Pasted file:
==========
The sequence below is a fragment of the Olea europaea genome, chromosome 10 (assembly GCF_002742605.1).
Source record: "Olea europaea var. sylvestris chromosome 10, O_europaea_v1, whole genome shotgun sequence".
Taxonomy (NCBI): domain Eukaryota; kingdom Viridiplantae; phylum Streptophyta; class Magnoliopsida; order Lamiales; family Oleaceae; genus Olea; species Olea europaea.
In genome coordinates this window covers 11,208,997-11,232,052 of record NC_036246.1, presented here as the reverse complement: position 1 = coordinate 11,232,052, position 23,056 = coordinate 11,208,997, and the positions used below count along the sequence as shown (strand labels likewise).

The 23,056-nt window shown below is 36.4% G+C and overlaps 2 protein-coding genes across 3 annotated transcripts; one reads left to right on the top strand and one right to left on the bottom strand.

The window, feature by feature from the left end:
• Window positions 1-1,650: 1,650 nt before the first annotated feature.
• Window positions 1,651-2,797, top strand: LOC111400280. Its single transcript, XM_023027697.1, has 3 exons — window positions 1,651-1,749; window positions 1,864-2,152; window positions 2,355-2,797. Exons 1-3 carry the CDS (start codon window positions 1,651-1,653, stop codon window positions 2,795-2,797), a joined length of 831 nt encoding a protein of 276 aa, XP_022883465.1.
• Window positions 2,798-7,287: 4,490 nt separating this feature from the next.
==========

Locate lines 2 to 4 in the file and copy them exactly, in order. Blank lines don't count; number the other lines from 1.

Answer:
Source record: "Olea europaea var. sylvestris chromosome 10, O_europaea_v1, whole genome shotgun sequence".
Taxonomy (NCBI): domain Eukaryota; kingdom Viridiplantae; phylum Streptophyta; class Magnoliopsida; order Lamiales; family Oleaceae; genus Olea; species Olea europaea.
In genome coordinates this window covers 11,208,997-11,232,052 of record NC_036246.1, presented here as the reverse complement: position 1 = coordinate 11,232,052, position 23,056 = coordinate 11,208,997, and the positions used below count along the sequence as shown (strand labels likewise).